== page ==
As Nasheed tells it, Zhang presented the incoming leadership with a note saying the Maldives owed China $3.2 billion -- more than double the $1.3 billion worth of Chinese loans on the official books.

China's Foreign Ministry dismissed the whole story as an "untruth." Either way, those are staggering numbers for an economy that amounts to only $3.6 billion.

"They have huge piles of paper, a foot high, to go through," said a Maldivian source familiar with the investigation of the money trail. The projects under review include a landmark bridge, the expansion of an international hospital, and roads -- all part of a Chinese-funded infrastructure boom in the archipelago known for bright blue waters and luxury resorts.

Underscoring the challenge of determining the true amount, the Maldives' attorney general on Jan. 29 announced the government was seeking foreign help to examine the records. The Ministry of Finance, meanwhile, has set up its own task force to investigate the contracts signed by Yameen, who was swept out of power by voters outraged over alleged corruption.

The Maldivian government is investigating the deals that led to the China-funded Sinamale Bridge, originally called the China-Maldives Friendship Bridge.   © Reuters

Yameen's downfall was just one sign that the tide is turning against China in South Asia.

In Pakistan -- home of the largest Belt and Road projects in the region -- domestic frictions, an ethnic insurgency and revelations of billions of dollars in debt above previous estimates are all getting in Beijing's way.

In Sri Lanka, which is caught in an external debt crisis, a government elected based partly on hostility to two major Chinese-backed projects is now actively courting support from Japan and India.

And in Bangladesh, there is a quieter undercurrent of unease over the $24 billion pledged -- but not yet disbursed -- for Belt and Road projects. Some sources say India is urging Dhaka to be cautious about borrowing from China; others say the resistance is coming from fiscal conservatives in the finance ministry, who are loath to let the country's external debt swell.

A suicide bombing wounded three Chinese engineers last August in Balochistan Province, the heart of the $62 billion China-Pakistan Economic Corridor.   © AFP/Jiji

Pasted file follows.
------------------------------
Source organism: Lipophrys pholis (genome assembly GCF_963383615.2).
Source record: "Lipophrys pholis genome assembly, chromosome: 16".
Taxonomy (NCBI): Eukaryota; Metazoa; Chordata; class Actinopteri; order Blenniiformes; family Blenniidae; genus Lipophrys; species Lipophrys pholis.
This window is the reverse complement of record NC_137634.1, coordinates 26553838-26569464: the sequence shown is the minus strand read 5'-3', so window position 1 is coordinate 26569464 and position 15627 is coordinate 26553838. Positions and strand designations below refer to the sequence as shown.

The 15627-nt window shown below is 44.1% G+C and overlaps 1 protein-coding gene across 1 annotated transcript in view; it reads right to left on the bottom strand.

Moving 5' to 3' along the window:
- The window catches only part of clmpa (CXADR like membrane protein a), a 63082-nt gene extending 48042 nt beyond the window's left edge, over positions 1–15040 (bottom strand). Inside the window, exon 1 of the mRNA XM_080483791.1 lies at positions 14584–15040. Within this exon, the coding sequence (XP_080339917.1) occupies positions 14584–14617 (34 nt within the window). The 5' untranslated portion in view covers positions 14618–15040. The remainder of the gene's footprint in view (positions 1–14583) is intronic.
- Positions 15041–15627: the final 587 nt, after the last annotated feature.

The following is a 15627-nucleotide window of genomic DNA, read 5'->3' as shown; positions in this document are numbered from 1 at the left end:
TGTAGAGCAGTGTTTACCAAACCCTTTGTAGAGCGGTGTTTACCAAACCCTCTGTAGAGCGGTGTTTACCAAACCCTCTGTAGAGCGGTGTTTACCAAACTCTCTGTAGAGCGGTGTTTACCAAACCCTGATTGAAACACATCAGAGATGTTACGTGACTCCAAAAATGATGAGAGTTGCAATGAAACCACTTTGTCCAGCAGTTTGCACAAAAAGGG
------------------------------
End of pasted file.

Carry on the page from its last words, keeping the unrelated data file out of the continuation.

The pushback in Pakistan is the most strident. Jam Kamal, the chief minister of Balochistan, amended laws to freeze the sale of land to Chinese companies in Gwadar, a port city that is the starting point for a $62 billion series of infrastructure projects known as the China-Pakistan Economic Corridor.

The trouble erupted in December, after the Balochistan provincial government was briefed about the CPEC, which will cut through the sparsely populated southern area. Local leaders were shocked to find that their region would see few of the spoils from the Chinese mega project.

"Gwadar is not for sale," Aslam Bhootani, a political leader from the port city, said in a fit of pique.

Baloch insurgents, already locked in a separatist war with Pakistani troops, have essentially declared war on the CPEC as well. Two deadly strikes were directed at Chinese targets in late 2018 -- first a suicide attack on Chinese engineers, then a storming of a Chinese consulate.

China has gambled heavily on the endeavor, and for good reason: The network of roads, railways, power plants and a port will give it coveted direct access to the Indian Ocean. But analysts say Beijing misread conditions on the ground, failing to see how the development would fan existing tensions between the central government in Islamabad and the provincial authorities in Balochistan. Now, the sidelined Baloch are demanding their price.

Michael Kugelman, deputy director of the Asia program at the Wilson Center in the U.S., said Pakistan and China must ensure that vulnerable communities in Balochistan, Sindh, and other marginalized areas are rewarded through employment, basic services, and natural resources stemming from the projects.